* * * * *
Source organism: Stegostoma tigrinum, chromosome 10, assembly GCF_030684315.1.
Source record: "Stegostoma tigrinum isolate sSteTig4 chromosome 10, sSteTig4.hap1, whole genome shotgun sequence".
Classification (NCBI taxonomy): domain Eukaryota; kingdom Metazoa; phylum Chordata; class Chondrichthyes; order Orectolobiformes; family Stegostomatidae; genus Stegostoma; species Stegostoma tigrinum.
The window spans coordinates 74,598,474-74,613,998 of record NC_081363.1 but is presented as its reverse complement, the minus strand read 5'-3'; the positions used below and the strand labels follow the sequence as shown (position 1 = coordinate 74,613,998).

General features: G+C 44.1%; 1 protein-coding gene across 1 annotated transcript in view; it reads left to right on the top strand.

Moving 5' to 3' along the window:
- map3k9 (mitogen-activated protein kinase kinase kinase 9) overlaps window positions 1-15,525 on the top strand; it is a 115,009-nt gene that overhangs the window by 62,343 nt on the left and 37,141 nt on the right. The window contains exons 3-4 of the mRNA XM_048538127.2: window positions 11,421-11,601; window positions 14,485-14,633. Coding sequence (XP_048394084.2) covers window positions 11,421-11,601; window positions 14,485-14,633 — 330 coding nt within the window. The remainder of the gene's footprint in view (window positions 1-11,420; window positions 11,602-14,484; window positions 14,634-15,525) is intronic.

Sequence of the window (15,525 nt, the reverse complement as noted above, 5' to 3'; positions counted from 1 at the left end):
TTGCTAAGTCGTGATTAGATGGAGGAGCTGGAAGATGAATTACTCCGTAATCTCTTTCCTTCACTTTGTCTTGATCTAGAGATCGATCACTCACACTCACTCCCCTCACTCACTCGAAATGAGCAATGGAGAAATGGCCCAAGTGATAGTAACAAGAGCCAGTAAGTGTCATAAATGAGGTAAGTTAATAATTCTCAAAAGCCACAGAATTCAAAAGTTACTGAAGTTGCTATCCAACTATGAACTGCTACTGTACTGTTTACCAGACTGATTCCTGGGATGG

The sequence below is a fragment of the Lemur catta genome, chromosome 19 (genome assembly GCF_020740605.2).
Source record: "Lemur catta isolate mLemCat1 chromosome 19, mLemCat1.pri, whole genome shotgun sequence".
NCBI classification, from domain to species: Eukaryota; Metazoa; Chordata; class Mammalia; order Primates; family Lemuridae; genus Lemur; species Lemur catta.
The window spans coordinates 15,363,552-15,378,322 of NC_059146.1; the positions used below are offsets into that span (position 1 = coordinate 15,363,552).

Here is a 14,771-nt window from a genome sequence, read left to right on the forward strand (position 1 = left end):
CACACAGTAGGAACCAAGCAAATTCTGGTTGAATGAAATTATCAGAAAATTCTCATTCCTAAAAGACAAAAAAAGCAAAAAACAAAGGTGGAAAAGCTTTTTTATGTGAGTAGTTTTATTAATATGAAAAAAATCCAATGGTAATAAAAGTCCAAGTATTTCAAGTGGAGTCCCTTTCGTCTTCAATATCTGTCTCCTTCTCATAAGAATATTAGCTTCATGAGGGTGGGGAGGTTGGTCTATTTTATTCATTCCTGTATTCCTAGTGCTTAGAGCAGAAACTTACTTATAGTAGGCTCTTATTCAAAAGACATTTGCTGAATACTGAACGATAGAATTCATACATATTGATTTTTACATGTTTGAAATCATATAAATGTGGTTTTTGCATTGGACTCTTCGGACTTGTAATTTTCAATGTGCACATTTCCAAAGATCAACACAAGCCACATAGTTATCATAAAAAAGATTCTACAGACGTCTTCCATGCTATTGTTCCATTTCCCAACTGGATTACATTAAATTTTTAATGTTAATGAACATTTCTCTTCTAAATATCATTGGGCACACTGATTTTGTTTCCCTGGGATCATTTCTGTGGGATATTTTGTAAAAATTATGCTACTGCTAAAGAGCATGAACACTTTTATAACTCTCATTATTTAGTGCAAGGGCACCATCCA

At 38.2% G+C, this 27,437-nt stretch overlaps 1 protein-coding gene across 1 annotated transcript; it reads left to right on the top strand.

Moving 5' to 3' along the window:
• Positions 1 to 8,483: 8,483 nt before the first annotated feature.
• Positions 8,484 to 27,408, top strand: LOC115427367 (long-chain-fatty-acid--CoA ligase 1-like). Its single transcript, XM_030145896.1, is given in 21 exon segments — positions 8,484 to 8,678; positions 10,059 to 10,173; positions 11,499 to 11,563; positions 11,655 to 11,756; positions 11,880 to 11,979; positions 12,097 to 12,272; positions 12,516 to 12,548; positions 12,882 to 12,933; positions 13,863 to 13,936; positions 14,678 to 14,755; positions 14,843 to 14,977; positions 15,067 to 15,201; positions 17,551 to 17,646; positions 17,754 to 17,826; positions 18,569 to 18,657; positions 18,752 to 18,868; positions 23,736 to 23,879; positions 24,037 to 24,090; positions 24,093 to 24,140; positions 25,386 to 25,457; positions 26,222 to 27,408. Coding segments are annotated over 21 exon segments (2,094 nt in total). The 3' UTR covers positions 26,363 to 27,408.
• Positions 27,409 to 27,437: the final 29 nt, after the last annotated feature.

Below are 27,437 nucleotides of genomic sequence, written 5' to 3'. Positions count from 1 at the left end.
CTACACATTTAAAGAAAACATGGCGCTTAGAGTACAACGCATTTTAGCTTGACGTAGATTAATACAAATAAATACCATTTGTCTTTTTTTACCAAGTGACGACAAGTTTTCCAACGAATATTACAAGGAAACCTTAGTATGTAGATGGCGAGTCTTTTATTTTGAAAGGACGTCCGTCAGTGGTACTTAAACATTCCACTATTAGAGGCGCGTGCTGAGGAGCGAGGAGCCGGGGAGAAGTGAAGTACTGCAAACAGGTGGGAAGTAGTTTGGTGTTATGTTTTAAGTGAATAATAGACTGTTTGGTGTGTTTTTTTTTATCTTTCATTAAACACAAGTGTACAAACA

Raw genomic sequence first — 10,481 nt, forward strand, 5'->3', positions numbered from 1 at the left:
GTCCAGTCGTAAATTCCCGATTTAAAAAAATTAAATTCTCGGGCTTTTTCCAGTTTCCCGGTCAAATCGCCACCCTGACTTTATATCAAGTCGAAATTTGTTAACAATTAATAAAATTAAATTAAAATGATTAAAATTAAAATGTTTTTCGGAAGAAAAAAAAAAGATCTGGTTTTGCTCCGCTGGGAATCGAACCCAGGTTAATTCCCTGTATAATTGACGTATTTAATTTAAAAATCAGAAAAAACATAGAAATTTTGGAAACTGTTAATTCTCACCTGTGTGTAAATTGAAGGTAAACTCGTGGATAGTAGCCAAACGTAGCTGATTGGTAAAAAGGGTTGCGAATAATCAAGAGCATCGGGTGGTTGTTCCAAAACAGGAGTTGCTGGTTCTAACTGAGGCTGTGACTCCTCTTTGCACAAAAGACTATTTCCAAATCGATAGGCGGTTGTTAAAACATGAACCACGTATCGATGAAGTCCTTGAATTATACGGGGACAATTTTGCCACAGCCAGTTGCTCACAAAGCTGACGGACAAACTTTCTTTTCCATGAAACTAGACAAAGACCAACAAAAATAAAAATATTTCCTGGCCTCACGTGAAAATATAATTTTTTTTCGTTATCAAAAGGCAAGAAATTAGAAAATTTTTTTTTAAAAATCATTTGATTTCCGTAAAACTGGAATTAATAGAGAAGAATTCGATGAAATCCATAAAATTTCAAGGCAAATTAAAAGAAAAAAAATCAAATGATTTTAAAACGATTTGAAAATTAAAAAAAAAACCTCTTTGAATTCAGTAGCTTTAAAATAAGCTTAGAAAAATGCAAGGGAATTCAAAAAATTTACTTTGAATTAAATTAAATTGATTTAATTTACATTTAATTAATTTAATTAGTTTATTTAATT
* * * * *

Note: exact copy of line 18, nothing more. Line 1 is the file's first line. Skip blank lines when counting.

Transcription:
• Positions 1 to 8,483: 8,483 nt before the first annotated feature.